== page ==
There’s no denying the ubiquity of the cell phone. Since the Motorola “Dynatac” prototype was used to call AT&T rivals in early April 1973 to say “we beat you to it,” the world has voraciously adopted and clamored for the devices. Currently, reports estimate somewhere between 75% and 90% of U.S. adults have a cell phone or are subscribed to a mobile phone service agreement. Around the globe, estimates say there are more than 3 billion phones. Thirty five years after the prototype, it’s clear we can’t live without them.
It’s also clear today’s phones aren’t just for talking. According to a recent report from Pew Internet about 58% of cell phone owning American adults have used their phones for non-voice applications (email, texting, and Internet). 41% have logged into a mobile Internet connection. Today, Smartphones are getting smarter. More and more handsets are packed with the proverbial “everything but the kitchen sink’s” worth of features: music players, cameras, web access, games, touch screens.
As Martin Cooper, the man behind the original Dynatac said in a recent interview "We’re just at an immature stage in the growth of the industry." In his words, “We’ve got another revolution starting now."
For mainstream media, that revolution (as revealed in the mix of ubiquity and feature sets in new phones) presents two massive opportunities. One is mobile phones as a source of content. The other, is as an outlet for it. Recent news from CBS Interactive and from MTV, along with a wealth of existing services, exemplifies each case.
Mobile as Content Generation
When it comes to content generation, one need look no further than the massive volume of cell phone videos and pictures uploaded to websites like YouTube and Flickr. Anyone with a media capable camera phone can share their exhibitionist moments with vast audiences. When that variety show of consumer, novelty centric media isn’t enough, similar submission services are being run by major news media that aim to capture content that’s more topical. CBS News quietly launched their own example just recently.
Via a new website, found at CBSeyemobile.com, anyone with the capacity to take a picture (or video) and send an SMS text message with the attachment can contribute. So, If you are at the right place at the right time? If you snag footage on your camera phone? Then all you need to do is attach and send it to a text message address. It will air on the website, and possibly, if the news is important enough, on CBS’ broader news service too. So ff you’re going to a presidential election rally, don’t forget that phone.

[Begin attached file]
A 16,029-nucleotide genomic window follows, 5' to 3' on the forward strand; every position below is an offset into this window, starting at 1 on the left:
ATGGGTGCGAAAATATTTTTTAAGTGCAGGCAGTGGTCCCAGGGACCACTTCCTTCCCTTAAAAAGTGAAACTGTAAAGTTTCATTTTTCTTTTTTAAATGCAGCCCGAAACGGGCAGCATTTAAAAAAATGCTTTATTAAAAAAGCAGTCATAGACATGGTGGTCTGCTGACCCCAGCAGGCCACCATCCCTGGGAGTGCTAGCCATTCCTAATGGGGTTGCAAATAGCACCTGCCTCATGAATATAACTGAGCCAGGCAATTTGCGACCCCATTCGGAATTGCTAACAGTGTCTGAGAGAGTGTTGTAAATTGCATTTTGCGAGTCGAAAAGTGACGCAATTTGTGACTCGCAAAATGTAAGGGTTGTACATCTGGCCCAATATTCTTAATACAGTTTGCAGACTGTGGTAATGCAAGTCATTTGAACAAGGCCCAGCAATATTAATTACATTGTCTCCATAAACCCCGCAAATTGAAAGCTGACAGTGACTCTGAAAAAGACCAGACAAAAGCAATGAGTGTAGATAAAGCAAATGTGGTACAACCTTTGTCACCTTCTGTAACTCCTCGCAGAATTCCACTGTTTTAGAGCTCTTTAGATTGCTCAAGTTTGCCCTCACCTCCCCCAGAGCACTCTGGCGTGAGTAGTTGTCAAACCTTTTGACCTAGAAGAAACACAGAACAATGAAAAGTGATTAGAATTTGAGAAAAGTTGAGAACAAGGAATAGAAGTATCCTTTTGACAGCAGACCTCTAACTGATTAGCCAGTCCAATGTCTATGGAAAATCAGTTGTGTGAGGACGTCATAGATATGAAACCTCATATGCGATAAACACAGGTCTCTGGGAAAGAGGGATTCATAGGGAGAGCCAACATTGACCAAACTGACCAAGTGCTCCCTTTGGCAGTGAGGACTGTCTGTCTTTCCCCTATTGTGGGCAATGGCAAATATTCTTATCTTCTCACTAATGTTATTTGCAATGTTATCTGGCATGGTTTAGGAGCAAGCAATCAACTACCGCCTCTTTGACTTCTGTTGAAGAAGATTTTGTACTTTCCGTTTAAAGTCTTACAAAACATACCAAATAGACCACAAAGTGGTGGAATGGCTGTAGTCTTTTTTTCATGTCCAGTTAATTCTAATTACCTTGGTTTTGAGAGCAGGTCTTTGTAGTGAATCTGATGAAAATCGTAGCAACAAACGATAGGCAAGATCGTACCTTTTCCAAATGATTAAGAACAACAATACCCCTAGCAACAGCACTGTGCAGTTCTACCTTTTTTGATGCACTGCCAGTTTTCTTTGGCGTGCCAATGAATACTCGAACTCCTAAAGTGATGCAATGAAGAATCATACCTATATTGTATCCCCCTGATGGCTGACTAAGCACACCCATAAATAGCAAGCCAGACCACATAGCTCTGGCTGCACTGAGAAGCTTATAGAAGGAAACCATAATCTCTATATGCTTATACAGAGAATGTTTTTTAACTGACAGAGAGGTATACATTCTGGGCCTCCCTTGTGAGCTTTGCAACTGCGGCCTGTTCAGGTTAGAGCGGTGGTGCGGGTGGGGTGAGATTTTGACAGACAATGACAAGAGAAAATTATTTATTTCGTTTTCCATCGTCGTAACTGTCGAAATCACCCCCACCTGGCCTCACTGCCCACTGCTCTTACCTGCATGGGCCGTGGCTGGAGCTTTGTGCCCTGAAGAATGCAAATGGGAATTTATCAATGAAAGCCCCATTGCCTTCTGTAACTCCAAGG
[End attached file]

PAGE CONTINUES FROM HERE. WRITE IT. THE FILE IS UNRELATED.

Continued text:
CBSeyemobile.com is similar service to a rival citizen journalism program being run by CNN. That service, which is in beta and called iReport, already claims more than 102k contributions. 915 of them, or about 1 %, have been edited and shown as part of breaking news on CNN.com or CNN television. (iReport also allows mobile content submission though it’s handled by email not SMS at this stage)
That news outlets are looking to conscript everyday people into a massive army of freelance photographers isn’t really surprising. To be sure, citizen video isn’t a new concept. More than a handful of the 20th century’s most famous footage, from the Rodney King video to the Zapruder film that recorded JFK’s assassination, was filmed by bystanders. Cell phone cameras just make it a lot easier and a lot more common.
The idea of using cell phones as reporting tools isn’t just for amateurs either. Anticipating the relevance of today’s phones, back in October, Reuters Labs showcased a mobile journalism tool kit concept for its reporters. The tech heavy packaged featured a Nokia N95 phone, a folding Bluetooth keyboard, a solar charger, a microphone and a specially outfitted tripod to hold the camera phone. In less than 5lbs, and small enough to fit in a few pockets, it was a total package for filming and transmitting stories from the field.
Part of the logic at Reuters was that today’s phones are light, powerful, and small enough that they may be able to get access where a full camera set up can’t. Case in point, when James Karl Buck, a UC Berkeley grad student, was thrown in a Egyptian jail for photographing a demonstration, they grabbed his camera gear but were less careful with his phone. Buck was able to hastily type a text message that was broadcast over microblogging service Twitter. In a word, he told the world “arrested.” That message helped get him immediate embassy and legal support.
Mobile as Content Platform
On the other side of the spectrum, examples of specially formatted mobile content are almost unnecessary. In some form, virtually every news outlet either has a mobile service, or is considering offering something. Phones are everywhere, and while not suited for all forms of content, they’re an obvious outlet for some.
In a recent example, yesterday, MTV and French Telecom provider SFR reached terms to give customers access to content from all of MTV’s four video channels on their phones. They will also be able to view two exclusively mobile channels. That service will begin April 23rd.
It’s a Revolution
Mobile phones are everywhere and their functionality is expanding. It is, as Martin Cooper called it, a revolution. But Cooper was also quick to point out "Anything that makes the cell phone more complicated makes it less desirable, less useful.” It’s all about finding and keeping the right balance. That’s something major media is aiming for, albeit by a process of trial and error.
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